Edward Snowden said Tuesday that President Barack Obama’s proposed reforms to National Security Agency surveillance programs are a “turning point” for the country, but he added the proposal does not go far enough to protect Americans’ privacy.
“[The plan] marks the beginning of a new effort to reclaim our rights from the NSA and restore the public’s seat at the table of government,” said Snowden in a statement transmitted by the ACLU. “President Obama has now confirmed that these mass surveillance programs, kept secret from the public and defended out of reflex rather than reason, are in fact unnecessary and should be ended.”
The White House’s reform package would end the NSA’s bulk collection of telephone metadata from telecommunications companies, instead requiring phone companies to keep metadata records themselves. Intelligence agencies would then have to get court approval to access specific records.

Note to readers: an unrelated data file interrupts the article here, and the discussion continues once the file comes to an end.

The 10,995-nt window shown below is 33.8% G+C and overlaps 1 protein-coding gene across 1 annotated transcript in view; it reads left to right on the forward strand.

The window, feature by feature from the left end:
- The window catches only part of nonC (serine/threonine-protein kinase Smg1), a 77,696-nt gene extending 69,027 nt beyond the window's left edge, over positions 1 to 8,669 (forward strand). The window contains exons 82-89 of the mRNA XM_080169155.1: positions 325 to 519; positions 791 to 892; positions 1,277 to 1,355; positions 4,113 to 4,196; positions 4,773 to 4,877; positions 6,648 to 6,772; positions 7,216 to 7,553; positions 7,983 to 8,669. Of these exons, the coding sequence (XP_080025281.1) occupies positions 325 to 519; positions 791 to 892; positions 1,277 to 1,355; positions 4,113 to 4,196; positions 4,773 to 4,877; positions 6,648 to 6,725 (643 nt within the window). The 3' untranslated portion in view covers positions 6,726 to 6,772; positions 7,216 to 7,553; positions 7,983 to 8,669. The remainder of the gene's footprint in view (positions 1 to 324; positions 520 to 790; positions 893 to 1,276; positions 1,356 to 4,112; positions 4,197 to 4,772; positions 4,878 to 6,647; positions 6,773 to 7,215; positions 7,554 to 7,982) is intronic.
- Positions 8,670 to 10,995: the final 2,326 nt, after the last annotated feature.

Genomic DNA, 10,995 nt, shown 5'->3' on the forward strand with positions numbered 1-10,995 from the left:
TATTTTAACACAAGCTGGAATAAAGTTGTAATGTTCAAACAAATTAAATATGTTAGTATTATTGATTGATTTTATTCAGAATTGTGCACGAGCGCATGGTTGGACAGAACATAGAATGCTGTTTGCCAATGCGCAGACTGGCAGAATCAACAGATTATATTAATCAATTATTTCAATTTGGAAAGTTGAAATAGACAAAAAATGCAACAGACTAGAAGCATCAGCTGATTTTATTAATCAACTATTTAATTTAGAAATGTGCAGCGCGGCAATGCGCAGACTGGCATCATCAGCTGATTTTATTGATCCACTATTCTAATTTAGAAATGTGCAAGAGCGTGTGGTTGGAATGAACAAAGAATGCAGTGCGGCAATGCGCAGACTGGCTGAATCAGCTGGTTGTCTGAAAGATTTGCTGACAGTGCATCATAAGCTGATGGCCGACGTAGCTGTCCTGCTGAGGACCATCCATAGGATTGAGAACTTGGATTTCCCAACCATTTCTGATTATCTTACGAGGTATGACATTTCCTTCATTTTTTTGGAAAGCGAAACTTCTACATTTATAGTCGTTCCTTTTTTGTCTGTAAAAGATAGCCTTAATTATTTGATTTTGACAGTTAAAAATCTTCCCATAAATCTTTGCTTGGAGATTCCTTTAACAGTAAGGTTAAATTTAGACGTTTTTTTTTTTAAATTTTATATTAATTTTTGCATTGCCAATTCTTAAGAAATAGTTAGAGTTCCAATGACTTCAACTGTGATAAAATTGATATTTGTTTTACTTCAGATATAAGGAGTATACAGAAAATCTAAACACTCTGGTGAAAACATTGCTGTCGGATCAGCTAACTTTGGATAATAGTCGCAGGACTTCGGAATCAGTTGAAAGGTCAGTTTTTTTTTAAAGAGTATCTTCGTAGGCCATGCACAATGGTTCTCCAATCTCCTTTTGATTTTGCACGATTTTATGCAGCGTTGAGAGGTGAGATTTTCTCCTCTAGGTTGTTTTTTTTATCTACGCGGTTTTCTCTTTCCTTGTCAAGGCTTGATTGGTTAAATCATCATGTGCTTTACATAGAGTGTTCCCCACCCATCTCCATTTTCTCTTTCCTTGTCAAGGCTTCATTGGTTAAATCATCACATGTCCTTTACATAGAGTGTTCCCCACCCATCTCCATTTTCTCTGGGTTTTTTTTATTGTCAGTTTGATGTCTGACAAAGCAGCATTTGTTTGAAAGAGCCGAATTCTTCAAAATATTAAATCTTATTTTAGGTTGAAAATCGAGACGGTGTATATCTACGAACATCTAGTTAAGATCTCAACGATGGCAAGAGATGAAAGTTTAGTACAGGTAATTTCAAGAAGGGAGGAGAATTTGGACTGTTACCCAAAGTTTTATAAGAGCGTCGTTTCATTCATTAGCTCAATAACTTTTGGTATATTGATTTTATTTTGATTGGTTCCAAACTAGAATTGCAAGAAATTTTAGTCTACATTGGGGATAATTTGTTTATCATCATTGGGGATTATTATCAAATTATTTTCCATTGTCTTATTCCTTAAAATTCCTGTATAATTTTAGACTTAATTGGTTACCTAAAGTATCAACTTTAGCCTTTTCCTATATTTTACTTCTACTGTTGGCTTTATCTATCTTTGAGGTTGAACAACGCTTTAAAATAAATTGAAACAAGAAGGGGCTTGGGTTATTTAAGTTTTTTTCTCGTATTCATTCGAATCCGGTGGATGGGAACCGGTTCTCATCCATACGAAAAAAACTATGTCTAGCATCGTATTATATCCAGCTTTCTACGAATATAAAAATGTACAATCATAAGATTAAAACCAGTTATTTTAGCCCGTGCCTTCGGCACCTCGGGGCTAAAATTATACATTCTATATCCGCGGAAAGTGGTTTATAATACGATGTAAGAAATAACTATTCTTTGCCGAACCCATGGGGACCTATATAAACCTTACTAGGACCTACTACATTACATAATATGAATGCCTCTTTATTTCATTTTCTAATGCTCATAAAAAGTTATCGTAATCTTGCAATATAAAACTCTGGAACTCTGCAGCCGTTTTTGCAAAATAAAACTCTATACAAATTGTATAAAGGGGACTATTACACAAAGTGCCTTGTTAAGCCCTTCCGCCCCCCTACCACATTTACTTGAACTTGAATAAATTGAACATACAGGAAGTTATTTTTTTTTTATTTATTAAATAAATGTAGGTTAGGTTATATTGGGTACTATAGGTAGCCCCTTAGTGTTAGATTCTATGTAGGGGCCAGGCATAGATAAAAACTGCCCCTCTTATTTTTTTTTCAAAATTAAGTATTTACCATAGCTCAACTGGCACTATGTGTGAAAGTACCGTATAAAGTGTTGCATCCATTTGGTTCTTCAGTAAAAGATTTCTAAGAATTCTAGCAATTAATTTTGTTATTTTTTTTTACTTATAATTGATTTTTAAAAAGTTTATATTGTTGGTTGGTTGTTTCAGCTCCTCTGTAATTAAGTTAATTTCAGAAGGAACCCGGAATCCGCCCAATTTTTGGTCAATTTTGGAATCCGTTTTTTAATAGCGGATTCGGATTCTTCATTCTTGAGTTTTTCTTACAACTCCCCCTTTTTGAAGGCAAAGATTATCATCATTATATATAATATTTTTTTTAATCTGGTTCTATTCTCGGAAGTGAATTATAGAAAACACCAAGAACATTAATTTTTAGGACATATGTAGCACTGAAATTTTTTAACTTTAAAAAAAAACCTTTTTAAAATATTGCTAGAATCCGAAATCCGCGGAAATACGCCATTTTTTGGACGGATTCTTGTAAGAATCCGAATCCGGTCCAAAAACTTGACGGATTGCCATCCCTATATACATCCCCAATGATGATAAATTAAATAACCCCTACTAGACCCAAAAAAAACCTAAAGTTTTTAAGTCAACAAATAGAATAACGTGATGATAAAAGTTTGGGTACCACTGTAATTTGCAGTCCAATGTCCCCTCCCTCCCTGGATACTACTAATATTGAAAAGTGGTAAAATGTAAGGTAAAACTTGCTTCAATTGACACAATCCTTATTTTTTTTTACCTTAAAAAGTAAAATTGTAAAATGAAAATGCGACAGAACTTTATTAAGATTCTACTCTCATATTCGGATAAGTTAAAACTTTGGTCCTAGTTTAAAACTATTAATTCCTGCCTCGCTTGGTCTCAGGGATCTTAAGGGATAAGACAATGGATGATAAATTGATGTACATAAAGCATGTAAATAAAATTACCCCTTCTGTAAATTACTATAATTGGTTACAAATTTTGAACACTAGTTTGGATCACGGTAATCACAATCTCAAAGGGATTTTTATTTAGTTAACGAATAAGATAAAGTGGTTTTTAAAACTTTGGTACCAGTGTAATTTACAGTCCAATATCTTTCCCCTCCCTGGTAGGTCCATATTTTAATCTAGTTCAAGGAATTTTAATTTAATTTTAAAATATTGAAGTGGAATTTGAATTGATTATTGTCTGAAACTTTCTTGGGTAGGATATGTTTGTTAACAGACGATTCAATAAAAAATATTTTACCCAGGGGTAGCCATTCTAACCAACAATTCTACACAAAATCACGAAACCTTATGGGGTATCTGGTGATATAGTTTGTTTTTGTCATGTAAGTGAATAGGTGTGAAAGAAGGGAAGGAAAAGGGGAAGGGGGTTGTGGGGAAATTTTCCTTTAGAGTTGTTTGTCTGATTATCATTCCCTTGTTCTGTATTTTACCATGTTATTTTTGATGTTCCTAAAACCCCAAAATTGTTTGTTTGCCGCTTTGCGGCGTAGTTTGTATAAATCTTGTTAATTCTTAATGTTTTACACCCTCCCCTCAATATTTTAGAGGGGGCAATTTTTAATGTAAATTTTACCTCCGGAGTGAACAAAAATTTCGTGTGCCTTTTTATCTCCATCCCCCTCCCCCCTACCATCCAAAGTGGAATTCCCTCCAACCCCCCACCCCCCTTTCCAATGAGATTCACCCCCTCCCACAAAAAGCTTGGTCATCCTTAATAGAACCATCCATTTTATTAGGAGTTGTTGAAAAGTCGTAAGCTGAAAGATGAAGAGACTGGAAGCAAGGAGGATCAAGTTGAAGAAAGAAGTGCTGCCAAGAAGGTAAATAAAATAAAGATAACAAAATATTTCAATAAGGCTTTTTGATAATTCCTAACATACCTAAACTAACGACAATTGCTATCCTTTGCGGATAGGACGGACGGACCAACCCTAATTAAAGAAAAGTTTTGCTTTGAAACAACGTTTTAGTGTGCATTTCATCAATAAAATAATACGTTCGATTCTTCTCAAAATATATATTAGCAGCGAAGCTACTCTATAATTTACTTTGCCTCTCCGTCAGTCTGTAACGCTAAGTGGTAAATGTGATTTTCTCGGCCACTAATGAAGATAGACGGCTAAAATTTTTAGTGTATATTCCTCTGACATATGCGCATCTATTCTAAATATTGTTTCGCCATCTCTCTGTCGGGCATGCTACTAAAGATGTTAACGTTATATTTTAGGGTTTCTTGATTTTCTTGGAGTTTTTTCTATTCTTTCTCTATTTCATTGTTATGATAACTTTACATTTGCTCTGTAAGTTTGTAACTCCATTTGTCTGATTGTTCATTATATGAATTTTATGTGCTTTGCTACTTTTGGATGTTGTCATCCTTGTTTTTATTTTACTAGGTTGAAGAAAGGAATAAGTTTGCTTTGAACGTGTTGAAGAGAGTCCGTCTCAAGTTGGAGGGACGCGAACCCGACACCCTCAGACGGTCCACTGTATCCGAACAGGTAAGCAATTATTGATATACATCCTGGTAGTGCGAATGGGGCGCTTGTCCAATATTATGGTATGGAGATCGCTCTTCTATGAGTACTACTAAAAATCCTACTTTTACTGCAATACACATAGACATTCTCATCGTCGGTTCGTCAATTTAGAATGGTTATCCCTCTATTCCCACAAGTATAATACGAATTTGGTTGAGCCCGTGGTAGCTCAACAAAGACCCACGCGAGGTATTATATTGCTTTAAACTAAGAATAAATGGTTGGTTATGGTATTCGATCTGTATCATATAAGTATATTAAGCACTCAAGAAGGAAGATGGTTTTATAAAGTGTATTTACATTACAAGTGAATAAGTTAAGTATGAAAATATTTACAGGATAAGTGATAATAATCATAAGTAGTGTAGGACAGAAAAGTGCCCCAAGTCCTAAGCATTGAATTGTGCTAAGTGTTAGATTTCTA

Obama earlier on Tuesday urged Congress to pass the reform quickly.
- Governor Gretchen Whitmer on Her Fight for Abortion Access in Michigan
- Inside the War on Fake Consumer Reviews
- Column: Europe's Refugee Crisis Is Going to Get Worse
- How Lawmakers Are Trying to Protect Abortion Data Privacy
- The Surprising Thing That Could Help Ease Inflation
- Finding the American Dream in Canada
- The Safest Sunscreens to Buy—and Which Ingredients to Avoid
- Fact-Checking 8 Claims About Crypto’s Climate Impact
- How Grief Upsets Your Gut Health
- Who Could Replace Boris Johnson As U.K. Prime Minister?